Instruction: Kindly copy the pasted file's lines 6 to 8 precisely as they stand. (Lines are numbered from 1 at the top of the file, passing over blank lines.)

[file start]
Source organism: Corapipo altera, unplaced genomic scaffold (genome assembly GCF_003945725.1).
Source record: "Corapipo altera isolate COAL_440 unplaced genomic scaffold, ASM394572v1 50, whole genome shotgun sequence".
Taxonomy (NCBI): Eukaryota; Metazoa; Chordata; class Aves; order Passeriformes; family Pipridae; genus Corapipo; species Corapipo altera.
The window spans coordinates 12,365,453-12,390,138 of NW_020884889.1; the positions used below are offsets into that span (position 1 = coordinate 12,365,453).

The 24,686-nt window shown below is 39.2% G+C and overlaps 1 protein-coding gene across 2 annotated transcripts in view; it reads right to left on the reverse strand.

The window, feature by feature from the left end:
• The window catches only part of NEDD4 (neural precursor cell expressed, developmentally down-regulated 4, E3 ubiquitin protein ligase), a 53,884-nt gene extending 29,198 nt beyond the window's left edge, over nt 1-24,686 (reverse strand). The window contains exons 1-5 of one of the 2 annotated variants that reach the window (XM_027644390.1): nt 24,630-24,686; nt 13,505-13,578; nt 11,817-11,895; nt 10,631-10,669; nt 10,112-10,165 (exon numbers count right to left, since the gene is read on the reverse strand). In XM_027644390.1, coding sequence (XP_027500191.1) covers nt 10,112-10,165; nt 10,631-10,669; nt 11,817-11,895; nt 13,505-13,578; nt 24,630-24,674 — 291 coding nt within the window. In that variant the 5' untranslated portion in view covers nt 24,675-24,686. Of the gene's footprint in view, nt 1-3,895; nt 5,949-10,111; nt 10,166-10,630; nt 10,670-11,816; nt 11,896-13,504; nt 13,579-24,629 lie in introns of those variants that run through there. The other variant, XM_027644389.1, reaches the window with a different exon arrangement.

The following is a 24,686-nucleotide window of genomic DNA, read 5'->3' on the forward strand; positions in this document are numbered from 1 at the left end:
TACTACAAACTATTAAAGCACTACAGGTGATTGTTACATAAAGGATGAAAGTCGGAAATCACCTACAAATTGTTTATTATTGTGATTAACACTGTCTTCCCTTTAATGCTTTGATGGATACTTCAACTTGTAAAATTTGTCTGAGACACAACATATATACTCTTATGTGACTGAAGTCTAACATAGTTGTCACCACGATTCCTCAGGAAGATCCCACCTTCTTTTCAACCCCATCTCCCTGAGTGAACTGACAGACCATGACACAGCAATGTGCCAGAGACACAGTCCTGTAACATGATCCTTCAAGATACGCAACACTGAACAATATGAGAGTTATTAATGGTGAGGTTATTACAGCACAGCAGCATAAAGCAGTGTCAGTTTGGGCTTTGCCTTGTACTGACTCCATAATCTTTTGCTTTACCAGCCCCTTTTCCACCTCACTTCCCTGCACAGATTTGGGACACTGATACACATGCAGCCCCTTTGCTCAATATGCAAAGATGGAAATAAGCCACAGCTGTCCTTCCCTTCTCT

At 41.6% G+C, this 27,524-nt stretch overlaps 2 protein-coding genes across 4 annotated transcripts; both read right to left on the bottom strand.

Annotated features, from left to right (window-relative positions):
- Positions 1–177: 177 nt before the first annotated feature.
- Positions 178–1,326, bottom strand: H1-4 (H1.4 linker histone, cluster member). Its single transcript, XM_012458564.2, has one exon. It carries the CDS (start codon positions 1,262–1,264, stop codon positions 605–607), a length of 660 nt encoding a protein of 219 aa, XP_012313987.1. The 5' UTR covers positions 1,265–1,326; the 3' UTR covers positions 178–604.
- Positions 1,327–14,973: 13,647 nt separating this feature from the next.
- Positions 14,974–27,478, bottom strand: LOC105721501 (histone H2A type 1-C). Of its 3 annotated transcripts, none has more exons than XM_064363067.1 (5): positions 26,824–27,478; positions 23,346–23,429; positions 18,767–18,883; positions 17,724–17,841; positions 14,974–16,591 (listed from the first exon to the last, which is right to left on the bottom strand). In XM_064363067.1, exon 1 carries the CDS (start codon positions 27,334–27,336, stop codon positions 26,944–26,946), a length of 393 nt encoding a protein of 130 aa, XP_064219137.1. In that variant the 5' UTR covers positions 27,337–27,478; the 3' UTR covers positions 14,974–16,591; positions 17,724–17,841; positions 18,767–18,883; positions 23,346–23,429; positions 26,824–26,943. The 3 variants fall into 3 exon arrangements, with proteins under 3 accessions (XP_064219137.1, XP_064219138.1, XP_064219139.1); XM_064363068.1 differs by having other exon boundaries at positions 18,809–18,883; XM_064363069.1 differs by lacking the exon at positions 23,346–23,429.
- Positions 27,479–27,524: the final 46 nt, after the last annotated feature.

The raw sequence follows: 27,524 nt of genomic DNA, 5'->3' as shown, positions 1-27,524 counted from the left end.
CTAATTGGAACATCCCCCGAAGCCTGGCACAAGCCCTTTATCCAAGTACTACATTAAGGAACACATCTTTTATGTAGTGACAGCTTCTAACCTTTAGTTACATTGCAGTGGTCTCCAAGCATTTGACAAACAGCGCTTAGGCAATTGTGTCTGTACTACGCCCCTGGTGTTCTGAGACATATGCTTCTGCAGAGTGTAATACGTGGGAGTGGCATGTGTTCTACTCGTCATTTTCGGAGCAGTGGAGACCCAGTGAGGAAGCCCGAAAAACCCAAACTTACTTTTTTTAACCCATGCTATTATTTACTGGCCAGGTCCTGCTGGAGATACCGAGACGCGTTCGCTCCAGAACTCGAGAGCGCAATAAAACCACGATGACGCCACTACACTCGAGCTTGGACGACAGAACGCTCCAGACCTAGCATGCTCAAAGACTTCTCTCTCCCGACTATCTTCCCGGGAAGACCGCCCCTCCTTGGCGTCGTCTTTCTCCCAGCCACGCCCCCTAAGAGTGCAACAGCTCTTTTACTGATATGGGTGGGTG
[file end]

The window, feature by feature from the left end:
• The window catches only part of NEDD4 (neural precursor cell expressed, developmentally down-regulated 4, E3 ubiquitin protein ligase), a 53,884-nt gene extending 29,198 nt beyond the window's left edge, over nt 1-24,686 (reverse strand). The window contains exons 1-5 of one of the 2 annotated variants that reach the window (XM_027644390.1): nt 24,630-24,686; nt 13,505-13,578; nt 11,817-11,895; nt 10,631-10,669; nt 10,112-10,165 (exon numbers count right to left, since the gene is read on the reverse strand). In XM_027644390.1, coding sequence (XP_027500191.1) covers nt 10,112-10,165; nt 10,631-10,669; nt 11,817-11,895; nt 13,505-13,578; nt 24,630-24,674 — 291 coding nt within the window. In that variant the 5' untranslated portion in view covers nt 24,675-24,686. Of the gene's footprint in view, nt 1-3,895; nt 5,949-10,111; nt 10,166-10,630; nt 10,670-11,816; nt 11,896-13,504; nt 13,579-24,629 lie in introns of those variants that run through there. The other variant, XM_027644389.1, reaches the window with a different exon arrangement.

The following is a 24,686-nucleotide window of genomic DNA, read 5'->3' on the forward strand; positions in this document are numbered from 1 at the left end: